Dec. 17–Last Sunday I wrote about H&S Transfer, the moving and storage company, and its 75-year history in Augusta.
But in the course of interviewing H&S President Ken Heyman, I found out about one of the biggest changes to hit the trucking world in decades. And it’s all going down Monday.
Starting Dec. 18, the Federal Motor Carrier Safety Administration will require electronic logging devices for all trucks model-year 2000 or newer that are engaged in interstate commerce. Congress passed the mandate in 2012.
Truckers since at least the 1930s have been required to log the time and miles they travel, and until now it’s pretty much been on paper.
For truckers who don’t travel very far or very often, they still will keep paper logs. Heyman said most of his trucks will be exempt because of the distance they travel.
But long-haul truckers in newer rigs will have to have ELDs, which are hooked up on trucks to automatically record all the time and miles that trucks — and truckers — spend on the road.
The reasons, according to the feds, are accuracy and safety. An ELD offers an exact, unforgiving accounting of a truck’s activity.
And here’s the safety part: The law says an interstate trucker can’t drive more than 11 hours in one day. That’s to keep fatigued truckers off the road. No one wants a sleepy driver at the wheel of a 40-ton 18-wheeler, or a driver trying to stay awake artificially with stimulants — legal or otherwise. It’s an obvious hazard.
So ELDs are a good thing, right?
Well, ask a trucker. Specifically, ask a smaller, independent trucker.
“That truck is my home, my business, my moneymaker,” truck driver Kim Schwindt told reporter Michelle Choi of TV station KHOU in Houston. “I have a right not to have a GPS tracking device on my home.”
“If you’re a safe operator, why must you be monitored by the federal government, like you’re a criminal?” trucker David McKinney asked.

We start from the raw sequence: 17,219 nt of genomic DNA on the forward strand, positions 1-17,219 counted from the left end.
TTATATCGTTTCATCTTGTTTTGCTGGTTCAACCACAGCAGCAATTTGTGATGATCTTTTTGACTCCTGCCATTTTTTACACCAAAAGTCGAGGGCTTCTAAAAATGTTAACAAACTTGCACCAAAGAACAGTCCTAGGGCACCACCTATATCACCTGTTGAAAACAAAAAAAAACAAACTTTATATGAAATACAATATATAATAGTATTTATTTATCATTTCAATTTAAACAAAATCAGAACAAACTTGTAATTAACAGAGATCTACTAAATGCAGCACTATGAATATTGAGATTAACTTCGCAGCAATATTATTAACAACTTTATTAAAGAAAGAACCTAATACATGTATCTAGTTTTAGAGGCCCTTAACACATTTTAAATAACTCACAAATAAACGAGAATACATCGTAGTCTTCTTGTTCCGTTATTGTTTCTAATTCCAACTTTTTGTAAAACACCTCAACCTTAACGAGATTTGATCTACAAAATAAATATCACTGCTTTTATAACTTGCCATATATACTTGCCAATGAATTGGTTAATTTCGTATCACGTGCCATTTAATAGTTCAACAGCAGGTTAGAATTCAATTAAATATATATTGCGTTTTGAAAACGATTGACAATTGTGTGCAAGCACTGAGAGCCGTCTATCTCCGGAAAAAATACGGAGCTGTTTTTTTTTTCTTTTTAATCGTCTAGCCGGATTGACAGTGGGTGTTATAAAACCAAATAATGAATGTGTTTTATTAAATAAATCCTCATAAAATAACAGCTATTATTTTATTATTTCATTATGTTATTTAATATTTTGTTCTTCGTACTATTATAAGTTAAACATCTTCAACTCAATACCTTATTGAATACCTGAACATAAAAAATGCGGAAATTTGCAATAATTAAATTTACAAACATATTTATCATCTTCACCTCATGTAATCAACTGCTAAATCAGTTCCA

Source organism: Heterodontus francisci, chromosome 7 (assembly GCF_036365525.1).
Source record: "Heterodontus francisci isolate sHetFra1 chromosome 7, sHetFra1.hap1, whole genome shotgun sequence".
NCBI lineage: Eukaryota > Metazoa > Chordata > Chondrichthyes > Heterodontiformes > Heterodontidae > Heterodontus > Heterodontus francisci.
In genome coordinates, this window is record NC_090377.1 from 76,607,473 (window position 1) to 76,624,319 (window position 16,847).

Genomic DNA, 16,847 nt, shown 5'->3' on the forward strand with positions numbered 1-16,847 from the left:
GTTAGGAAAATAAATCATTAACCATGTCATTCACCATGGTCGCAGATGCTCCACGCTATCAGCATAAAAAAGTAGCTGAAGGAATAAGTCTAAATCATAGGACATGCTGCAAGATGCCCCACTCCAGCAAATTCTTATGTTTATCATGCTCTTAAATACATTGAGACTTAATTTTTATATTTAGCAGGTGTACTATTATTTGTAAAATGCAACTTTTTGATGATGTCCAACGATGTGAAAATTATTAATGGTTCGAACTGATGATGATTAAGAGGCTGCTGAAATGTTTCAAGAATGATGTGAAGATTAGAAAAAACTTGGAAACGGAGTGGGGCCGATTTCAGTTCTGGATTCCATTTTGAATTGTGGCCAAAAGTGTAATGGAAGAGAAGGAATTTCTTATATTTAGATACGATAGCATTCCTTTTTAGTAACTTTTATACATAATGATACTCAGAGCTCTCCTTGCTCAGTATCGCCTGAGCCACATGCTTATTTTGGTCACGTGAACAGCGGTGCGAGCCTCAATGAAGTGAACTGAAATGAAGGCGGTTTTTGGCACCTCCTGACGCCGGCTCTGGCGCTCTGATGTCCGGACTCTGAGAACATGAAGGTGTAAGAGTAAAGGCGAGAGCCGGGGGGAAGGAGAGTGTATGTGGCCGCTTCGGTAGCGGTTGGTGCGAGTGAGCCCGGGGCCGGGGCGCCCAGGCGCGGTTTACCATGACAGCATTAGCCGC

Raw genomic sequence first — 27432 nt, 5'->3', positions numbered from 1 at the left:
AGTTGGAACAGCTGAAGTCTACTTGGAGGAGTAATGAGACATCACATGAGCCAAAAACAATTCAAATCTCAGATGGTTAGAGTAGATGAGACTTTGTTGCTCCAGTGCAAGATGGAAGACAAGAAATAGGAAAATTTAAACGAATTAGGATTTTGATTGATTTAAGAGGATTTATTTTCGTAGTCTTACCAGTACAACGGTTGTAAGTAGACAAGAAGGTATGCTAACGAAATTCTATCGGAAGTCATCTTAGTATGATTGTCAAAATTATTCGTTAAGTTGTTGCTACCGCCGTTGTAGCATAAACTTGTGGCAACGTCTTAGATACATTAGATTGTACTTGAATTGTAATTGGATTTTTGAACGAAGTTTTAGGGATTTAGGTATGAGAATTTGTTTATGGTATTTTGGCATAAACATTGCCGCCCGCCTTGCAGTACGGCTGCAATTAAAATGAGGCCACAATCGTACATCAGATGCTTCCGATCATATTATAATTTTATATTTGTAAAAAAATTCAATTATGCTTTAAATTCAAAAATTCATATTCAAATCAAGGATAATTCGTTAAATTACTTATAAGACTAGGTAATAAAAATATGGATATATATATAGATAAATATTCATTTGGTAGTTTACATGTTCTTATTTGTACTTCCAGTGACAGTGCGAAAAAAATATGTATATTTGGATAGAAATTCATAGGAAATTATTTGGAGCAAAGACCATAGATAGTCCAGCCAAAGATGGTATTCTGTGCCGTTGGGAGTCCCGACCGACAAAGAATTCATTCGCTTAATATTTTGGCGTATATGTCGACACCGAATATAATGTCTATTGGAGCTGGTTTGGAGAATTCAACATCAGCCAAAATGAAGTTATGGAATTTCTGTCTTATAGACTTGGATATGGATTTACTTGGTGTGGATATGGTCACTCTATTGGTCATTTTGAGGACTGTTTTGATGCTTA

Many truckers don’t relish the idea of Big Brother (Big Government) riding shotgun with them on every haul.
Heyman mentioned another point. To enforce the 11-hour rule, an ELD can and will shut a truck down mechanically if it tries to exceed the time limit.
So what happens if a trucker — even one who plans his time responsibly — gets stuck in traffic, only to have his truck shut down just a few blocks from his delivery destination?
Or what if a trucker, in trying to beat the clock, drives faster — and more dangerously — than he should? Multiply that by the thousands of trucks on the road, and ELD opponents see the potential for chaos.
We might know as soon as Monday. Drive safely.
ANOTHER MOOG: When I wrote in September about KAMO Manufacturing, another old and established Augusta business, I referenced its co-founder Willie Moog (he was the “MO” in KAMO; Ben Kaplan was the “KA”).
Turns out one of his brothers, Nathan Moog, owned and operated H&S Transfer for about 25 years.
Fun fact about him: Before getting into the trucking business, Moog gained a bit of a reputation around town as an amateur athlete — and nationwide as an accurate picker of college football winners.
In 1939, at age 30, he correctly predicted the winners of all five college bowl games on New Year’s Day 1940 — even a scoreless tie in the Sun Bowl between Arizona State and Catholic University.
The story went the 1940 equivalent of “viral” by being picked up by wire services and spread to newspapers across the country. “Furthermore, he backed his choices with folding money,” the account read. “Why doesn’t the guy turn pro?”
Apparently that was Moog’s intent. It also was reported that he planned to start his own football handicapping business the following autumn. His motto: “Get in the chips with Nathan Moog’s tips.”
I couldn’t immediately find out how successful that business venture turned out, but I came across Moog’s set of five bowl predictions for New Year’s Day 1945. Then I looked up how the games actually turned out. Moog went 2-3.
You can’t win ’em all.
OK, ONE MORE MOOG: There’s another member of the Moog family that dealt with H&S Transfer. Nathan’s brother Joe Moog founded the Moog Sign Co. way back in 1932 when he was only about 19.
One of Joe’s work assignments was to paint the sides of Nathan’s trucks. H&S was, and still is, the registered agent for Mayflower Transit, the moving company with the familiar sailing-ship logo with green lettering.
Joe would hand-paint the logo and the lettering several feet high on the trucks — doing it freehand, and going by only a much smaller version of the sign for reference. Heyman told me he was amazed by Moog’s uncanny accuracy at sign-painting.
Moog Sign is even older than H&S, and it’s still in business — down on East Boundary Street, and run by Russell Trapp.
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